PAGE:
First things first: Yes, the Royals are an awful baseball team.
They're sitting at 19-43 (deservedly) and represent the what-are-we-watching talent gap between the haves and the have-nots in Major League Baseball right now; Kansas City doesn't have a single starter with an ERA under 4.50.
So the Red Sox did what good teams are supposed to do and throttled them in a three-game sweep at Kaufmann Stadium, outscoring the Royals 23-8 and winning a Thursday afternoon game where spot starter Ryan Weber only gave them four outs.
But just because Kansas City is Kansas City doesn't mean that nothing can be taken from this week's sweep.
There's still one real reason for fans to be optimistic: The bottom of the lineup is starting to swing it — and that makes the Red Sox a far more dangerous opponent.
Just over two weeks ago, Jackie Bradley Jr. and Eduardo Nunez were both getting on base less than a quarter of the time. They weren't doing damage either: The tandem's OPS numbers both sat below .500, two of the lowest marks in the American League.
They've raised those over .100 points each since and it's easy to see why.
For the first time all season, Nunez is starting to sting the baseball.
At least three left his bat at 100 mph during a 3-for-4 Thursday afternoon, and a comebacker that struck Royals starter Danny Duffy right on the shin registered 110; the numbers confirm the eye test, Nunez is hitting the ball hard.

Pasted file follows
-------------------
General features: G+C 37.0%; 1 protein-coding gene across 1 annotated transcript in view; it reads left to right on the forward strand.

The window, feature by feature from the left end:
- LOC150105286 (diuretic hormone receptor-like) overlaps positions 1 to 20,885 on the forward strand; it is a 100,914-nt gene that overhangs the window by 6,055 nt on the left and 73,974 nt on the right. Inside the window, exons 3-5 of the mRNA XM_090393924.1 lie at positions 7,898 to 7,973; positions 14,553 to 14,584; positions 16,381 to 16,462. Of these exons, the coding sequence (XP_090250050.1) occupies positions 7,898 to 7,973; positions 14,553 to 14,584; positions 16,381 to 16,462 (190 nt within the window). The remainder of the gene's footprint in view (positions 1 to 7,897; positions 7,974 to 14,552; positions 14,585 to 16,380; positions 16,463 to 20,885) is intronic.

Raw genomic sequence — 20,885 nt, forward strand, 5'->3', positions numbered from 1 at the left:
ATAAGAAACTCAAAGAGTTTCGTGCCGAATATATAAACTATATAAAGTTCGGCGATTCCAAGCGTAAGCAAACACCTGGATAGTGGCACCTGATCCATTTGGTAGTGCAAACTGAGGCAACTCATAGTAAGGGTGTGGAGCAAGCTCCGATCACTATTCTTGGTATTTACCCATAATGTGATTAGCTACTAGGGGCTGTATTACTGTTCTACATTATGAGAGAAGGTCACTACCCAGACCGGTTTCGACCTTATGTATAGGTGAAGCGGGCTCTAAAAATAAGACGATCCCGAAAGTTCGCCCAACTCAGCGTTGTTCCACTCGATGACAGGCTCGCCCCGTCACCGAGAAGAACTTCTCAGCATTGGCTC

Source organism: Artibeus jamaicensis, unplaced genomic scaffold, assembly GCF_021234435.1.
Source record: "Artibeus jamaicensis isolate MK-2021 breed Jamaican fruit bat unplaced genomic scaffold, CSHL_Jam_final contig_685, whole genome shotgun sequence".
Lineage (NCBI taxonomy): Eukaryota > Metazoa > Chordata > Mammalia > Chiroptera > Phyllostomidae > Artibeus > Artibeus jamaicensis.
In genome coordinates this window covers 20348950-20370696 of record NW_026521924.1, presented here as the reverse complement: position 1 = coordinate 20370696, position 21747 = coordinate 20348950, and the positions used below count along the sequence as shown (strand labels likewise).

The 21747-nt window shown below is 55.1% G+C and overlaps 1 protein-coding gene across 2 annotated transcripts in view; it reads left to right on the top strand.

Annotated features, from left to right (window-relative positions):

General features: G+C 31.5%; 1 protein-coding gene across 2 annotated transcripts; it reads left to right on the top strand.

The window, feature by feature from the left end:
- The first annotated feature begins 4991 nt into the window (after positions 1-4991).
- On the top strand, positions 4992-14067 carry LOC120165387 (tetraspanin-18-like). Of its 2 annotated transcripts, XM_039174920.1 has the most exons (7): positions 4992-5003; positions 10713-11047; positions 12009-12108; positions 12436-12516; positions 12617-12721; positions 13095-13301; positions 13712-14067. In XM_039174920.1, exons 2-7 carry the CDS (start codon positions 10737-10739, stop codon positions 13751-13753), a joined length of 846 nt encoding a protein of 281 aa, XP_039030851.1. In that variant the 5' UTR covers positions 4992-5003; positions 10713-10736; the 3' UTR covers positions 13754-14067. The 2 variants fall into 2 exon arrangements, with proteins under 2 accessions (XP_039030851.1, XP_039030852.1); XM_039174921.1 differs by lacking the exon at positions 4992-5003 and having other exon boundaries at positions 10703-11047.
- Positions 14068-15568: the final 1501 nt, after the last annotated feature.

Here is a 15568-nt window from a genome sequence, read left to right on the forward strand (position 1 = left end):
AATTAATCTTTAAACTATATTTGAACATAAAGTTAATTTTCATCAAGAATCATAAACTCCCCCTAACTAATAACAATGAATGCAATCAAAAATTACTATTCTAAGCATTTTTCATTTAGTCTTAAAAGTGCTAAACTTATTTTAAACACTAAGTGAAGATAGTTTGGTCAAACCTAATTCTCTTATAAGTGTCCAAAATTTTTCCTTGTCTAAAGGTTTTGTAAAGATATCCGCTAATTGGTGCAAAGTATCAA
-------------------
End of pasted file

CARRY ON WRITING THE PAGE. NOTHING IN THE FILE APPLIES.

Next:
It's a far cry from the one-handed swings that made half-hearted contact early in the season.
As for Bradley, after an offseason devoted to redesigning his swing, he's finally going the other way with ease.
His newfound power has yielded 10 extra-base hits (six doubles and four homers) in the span 15 starts, and he's visibly more comfortable in the batter's box. An easy swing led to an opposite-field double that plated three runners in Kansas City.
Michael Chavis and Christian Vazquez are both a little further up Alex Cora's lineup card, but got starts in the bottom third alongside Nunez and Bradley.
Vazquez delivered the dagger in the series finale, an RBI triple that scored a pair, and the catcher's seven homers and 22 RBIs have already eclipsed totals from all of last season.
Chavis is the one member of this bunch that's cooling a bit.
Since the Astros put the book out on the rookie — elevate fastballs early and often — Chavis has struck out 32 times in 82 plate appearances.
But he remains a threat to homer at any time, and with the rest of his teammates in the bottom third bringing their bats, Chavis will be afforded some time to work through his growing pains.
It may have just been the Royals, but the thump that the bottom third brought was real.
Chris Mason is a Red Sox beat writer for the Eagle-Tribune and CNHI Sports Boston. Email him at email@example.com, and follow him on Twitter at @ByChrisMason